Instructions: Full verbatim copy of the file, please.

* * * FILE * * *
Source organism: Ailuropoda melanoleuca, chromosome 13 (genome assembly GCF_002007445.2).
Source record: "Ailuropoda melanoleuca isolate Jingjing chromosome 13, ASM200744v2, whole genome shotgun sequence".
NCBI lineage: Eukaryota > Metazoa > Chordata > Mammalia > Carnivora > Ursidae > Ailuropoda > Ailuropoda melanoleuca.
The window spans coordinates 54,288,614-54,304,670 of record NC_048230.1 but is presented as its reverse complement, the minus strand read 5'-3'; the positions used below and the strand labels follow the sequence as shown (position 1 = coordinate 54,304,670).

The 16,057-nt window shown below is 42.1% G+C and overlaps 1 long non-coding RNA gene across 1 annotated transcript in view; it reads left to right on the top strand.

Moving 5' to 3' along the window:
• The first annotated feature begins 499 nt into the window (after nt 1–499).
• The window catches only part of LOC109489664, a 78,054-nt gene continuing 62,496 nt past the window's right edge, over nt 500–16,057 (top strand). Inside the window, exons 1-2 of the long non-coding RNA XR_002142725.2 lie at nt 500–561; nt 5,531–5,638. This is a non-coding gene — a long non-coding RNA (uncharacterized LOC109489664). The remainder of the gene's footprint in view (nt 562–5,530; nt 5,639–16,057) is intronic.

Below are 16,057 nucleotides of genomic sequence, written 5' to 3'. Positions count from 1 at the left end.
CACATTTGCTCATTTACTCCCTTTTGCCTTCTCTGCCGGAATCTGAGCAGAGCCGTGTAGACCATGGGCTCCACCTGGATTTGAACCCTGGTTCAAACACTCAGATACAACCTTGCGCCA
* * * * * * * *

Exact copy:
Source organism: Ailuropoda melanoleuca, chromosome 13 (genome assembly GCF_002007445.2).
Source record: "Ailuropoda melanoleuca isolate Jingjing chromosome 13, ASM200744v2, whole genome shotgun sequence".
NCBI lineage: Eukaryota > Metazoa > Chordata > Mammalia > Carnivora > Ursidae > Ailuropoda > Ailuropoda melanoleuca.
The window spans coordinates 54,288,614-54,304,670 of record NC_048230.1 but is presented as its reverse complement, the minus strand read 5'-3'; the positions used below and the strand labels follow the sequence as shown (position 1 = coordinate 54,304,670).

The 16,057-nt window shown below is 42.1% G+C and overlaps 1 long non-coding RNA gene across 1 annotated transcript in view; it reads left to right on the top strand.

Moving 5' to 3' along the window:
• The first annotated feature begins 499 nt into the window (after nt 1–499).
• The window catches only part of LOC109489664, a 78,054-nt gene continuing 62,496 nt past the window's right edge, over nt 500–16,057 (top strand). Inside the window, exons 1-2 of the long non-coding RNA XR_002142725.2 lie at nt 500–561; nt 5,531–5,638. This is a non-coding gene — a long non-coding RNA (uncharacterized LOC109489664). The remainder of the gene's footprint in view (nt 562–5,530; nt 5,639–16,057) is intronic.

Below are 16,057 nucleotides of genomic sequence, written 5' to 3'. Positions count from 1 at the left end.
CACATTTGCTCATTTACTCCCTTTTGCCTTCTCTGCCGGAATCTGAGCAGAGCCGTGTAGACCATGGGCTCCACCTGGATTTGAACCCTGGTTCAAACACTCAGATACAACCTTGCGCCA